Trumbull High will retain its traditional semester grading policy following a student-led petition drive that netted more than 1,400 signatures, school officials said.

At the end of January, school administrators announced a new semester policy. The idea of “semesterizing” courses — basing grades and attendance off of semesters rather than the full year — alarmed some students and parents who worried that the change would jeopardize students’ GPA.

“It would have affected me most when I was applying to college, as it would reflect my transcripts differently,” said THS sophomore Katherine DeRose. “I wouldn’t be able to grow my cumulative grade after semester one during semester two, and if I performed worse in semester two, it would show (a decline).”

With college admissions becoming increasingly competitive, the difference between an A and an A- can matter, students said.

So DeRose and THS juniors Rachel Weintraub, Gabby Biondi, and Ali Feretti created a petition to protest the change.

“We used an online petition, so we could easily spread the link across multiple social media platforms,” said DeRose. The petition gained 1,425 signatures after being posted two weeks ago.

Parents also complained that they were first notified about the proposed change in late January. Although changes to the attendance policy were addressed at the beginning of the school year, there was no clear mention of any changes to the grading policy, DeRose said.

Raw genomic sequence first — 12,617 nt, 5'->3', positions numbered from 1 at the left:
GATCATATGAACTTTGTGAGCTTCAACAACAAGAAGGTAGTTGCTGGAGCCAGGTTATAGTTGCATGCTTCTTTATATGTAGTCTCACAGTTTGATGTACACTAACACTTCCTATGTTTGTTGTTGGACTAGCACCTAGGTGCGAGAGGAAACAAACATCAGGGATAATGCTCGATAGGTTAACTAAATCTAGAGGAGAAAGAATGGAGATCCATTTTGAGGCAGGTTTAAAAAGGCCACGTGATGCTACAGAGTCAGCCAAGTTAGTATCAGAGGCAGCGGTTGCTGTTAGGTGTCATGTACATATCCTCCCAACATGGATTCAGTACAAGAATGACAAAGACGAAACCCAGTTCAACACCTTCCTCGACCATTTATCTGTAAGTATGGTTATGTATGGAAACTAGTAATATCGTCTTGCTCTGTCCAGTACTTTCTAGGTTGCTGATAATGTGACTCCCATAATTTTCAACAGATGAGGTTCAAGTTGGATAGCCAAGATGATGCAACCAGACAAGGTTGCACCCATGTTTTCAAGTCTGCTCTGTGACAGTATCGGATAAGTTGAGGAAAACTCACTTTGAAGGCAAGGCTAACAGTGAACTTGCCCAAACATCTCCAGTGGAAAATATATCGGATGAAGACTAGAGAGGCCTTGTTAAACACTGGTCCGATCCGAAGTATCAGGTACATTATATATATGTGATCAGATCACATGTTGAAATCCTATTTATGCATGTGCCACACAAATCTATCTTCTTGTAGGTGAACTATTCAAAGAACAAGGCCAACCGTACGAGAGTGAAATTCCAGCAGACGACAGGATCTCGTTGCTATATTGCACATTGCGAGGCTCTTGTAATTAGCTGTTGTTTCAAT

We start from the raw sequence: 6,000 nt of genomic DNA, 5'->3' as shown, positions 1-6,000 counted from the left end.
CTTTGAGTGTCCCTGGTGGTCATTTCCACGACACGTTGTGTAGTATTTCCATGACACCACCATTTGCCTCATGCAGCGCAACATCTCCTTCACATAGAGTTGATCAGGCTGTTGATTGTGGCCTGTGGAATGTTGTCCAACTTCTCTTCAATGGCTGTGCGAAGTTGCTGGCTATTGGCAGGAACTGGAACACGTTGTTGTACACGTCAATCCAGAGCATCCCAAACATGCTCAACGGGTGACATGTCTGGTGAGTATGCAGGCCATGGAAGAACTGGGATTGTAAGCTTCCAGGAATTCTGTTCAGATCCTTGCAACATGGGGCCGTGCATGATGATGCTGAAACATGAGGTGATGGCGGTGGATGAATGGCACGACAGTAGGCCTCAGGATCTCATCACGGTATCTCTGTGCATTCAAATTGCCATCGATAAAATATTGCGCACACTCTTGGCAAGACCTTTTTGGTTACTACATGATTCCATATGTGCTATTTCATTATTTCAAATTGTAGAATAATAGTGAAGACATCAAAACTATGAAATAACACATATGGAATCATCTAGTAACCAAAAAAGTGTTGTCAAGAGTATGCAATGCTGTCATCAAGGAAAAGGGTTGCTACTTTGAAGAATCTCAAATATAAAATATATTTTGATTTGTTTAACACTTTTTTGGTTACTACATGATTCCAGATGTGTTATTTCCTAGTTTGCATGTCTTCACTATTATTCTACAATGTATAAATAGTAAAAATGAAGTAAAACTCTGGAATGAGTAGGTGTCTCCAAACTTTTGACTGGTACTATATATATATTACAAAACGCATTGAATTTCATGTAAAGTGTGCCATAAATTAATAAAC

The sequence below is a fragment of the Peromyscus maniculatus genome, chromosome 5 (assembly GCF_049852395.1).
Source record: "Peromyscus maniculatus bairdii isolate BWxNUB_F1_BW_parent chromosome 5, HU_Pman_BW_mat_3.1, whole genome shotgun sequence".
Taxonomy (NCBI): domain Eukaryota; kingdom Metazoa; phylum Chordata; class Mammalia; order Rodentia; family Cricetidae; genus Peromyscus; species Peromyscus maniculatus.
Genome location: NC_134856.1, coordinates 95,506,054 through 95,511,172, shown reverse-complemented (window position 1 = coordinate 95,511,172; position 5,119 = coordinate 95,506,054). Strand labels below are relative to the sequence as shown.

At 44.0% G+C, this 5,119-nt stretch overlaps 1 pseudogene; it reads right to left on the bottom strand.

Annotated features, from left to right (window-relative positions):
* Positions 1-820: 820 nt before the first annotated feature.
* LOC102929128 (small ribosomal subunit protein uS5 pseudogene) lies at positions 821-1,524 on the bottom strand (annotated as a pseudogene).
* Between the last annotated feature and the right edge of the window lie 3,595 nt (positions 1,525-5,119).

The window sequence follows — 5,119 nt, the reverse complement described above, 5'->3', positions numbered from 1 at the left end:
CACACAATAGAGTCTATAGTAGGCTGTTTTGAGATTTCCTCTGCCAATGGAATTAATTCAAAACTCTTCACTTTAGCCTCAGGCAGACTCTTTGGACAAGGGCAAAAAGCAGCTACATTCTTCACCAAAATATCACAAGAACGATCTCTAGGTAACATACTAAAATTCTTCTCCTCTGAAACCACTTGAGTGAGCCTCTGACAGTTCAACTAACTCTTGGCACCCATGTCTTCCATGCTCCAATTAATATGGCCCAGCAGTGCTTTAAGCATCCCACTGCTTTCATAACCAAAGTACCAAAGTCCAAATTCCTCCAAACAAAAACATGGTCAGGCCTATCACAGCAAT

“Teachers were supposed to relay the message during advisory, but many did not,” DeRose said. “Most students found out via a Facebook post on the Trumbull High Parents page.”

The student group announced on the petition page that they had set up a meeting with Principal Marc Guarino, and on Jan. 31, Guarino informed parents in a letter that Trumbull High School’s grading practices would not change this year.

“Students in yearlong classes will continue to receive a single, cumulative letter grade to reflect their learning,” he wrote.

Guarino said he was impressed with the student body, their responsibility and their commitment to success.

DeRose thanked her supporters Feb. 1, citing the school’s reversion to its original grading system and apology for any insufficient communication.